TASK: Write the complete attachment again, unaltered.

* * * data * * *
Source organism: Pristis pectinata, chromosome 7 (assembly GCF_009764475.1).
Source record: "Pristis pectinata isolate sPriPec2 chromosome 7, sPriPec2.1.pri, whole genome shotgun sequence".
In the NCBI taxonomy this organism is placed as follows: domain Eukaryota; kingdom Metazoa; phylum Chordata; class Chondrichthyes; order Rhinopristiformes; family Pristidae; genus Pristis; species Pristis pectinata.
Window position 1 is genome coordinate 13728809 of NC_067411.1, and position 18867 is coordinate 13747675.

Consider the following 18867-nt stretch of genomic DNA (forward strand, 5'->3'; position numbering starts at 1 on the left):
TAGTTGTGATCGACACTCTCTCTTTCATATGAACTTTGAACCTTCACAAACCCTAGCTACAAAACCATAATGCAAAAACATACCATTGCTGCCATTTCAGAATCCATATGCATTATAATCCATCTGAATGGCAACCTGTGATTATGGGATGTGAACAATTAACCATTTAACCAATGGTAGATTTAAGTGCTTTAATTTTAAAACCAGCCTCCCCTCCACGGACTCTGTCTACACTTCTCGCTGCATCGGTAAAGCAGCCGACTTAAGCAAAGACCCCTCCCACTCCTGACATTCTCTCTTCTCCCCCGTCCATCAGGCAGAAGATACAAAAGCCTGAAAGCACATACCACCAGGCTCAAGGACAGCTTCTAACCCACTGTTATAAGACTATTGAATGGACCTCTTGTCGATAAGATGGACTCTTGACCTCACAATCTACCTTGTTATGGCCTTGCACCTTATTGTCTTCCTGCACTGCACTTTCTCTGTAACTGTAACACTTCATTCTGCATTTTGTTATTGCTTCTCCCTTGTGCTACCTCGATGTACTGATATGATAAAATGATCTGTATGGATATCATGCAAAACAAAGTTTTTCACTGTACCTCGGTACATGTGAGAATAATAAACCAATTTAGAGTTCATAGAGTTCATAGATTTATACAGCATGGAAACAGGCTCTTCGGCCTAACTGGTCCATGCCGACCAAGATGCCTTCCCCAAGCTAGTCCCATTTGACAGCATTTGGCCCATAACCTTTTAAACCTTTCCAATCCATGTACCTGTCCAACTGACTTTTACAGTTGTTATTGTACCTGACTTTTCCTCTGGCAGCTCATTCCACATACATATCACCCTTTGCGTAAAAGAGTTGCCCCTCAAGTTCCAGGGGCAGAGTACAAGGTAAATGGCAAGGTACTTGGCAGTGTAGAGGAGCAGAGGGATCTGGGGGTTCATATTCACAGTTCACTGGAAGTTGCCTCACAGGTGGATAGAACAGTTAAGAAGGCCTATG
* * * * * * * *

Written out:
Source organism: Pristis pectinata, chromosome 7 (assembly GCF_009764475.1).
Source record: "Pristis pectinata isolate sPriPec2 chromosome 7, sPriPec2.1.pri, whole genome shotgun sequence".
In the NCBI taxonomy this organism is placed as follows: domain Eukaryota; kingdom Metazoa; phylum Chordata; class Chondrichthyes; order Rhinopristiformes; family Pristidae; genus Pristis; species Pristis pectinata.
Window position 1 is genome coordinate 13728809 of NC_067411.1, and position 18867 is coordinate 13747675.

Consider the following 18867-nt stretch of genomic DNA (forward strand, 5'->3'; position numbering starts at 1 on the left):
TAGTTGTGATCGACACTCTCTCTTTCATATGAACTTTGAACCTTCACAAACCCTAGCTACAAAACCATAATGCAAAAACATACCATTGCTGCCATTTCAGAATCCATATGCATTATAATCCATCTGAATGGCAACCTGTGATTATGGGATGTGAACAATTAACCATTTAACCAATGGTAGATTTAAGTGCTTTAATTTTAAAACCAGCCTCCCCTCCACGGACTCTGTCTACACTTCTCGCTGCATCGGTAAAGCAGCCGACTTAAGCAAAGACCCCTCCCACTCCTGACATTCTCTCTTCTCCCCCGTCCATCAGGCAGAAGATACAAAAGCCTGAAAGCACATACCACCAGGCTCAAGGACAGCTTCTAACCCACTGTTATAAGACTATTGAATGGACCTCTTGTCGATAAGATGGACTCTTGACCTCACAATCTACCTTGTTATGGCCTTGCACCTTATTGTCTTCCTGCACTGCACTTTCTCTGTAACTGTAACACTTCATTCTGCATTTTGTTATTGCTTCTCCCTTGTGCTACCTCGATGTACTGATATGATAAAATGATCTGTATGGATATCATGCAAAACAAAGTTTTTCACTGTACCTCGGTACATGTGAGAATAATAAACCAATTTAGAGTTCATAGAGTTCATAGATTTATACAGCATGGAAACAGGCTCTTCGGCCTAACTGGTCCATGCCGACCAAGATGCCTTCCCCAAGCTAGTCCCATTTGACAGCATTTGGCCCATAACCTTTTAAACCTTTCCAATCCATGTACCTGTCCAACTGACTTTTACAGTTGTTATTGTACCTGACTTTTCCTCTGGCAGCTCATTCCACATACATATCACCCTTTGCGTAAAAGAGTTGCCCCTCAAGTTCCAGGGGCAGAGTACAAGGTAAATGGCAAGGTACTTGGCAGTGTAGAGGAGCAGAGGGATCTGGGGGTTCATATTCACAGTTCACTGGAAGTTGCCTCACAGGTGGATAGAACAGTTAAGAAGGCCTATG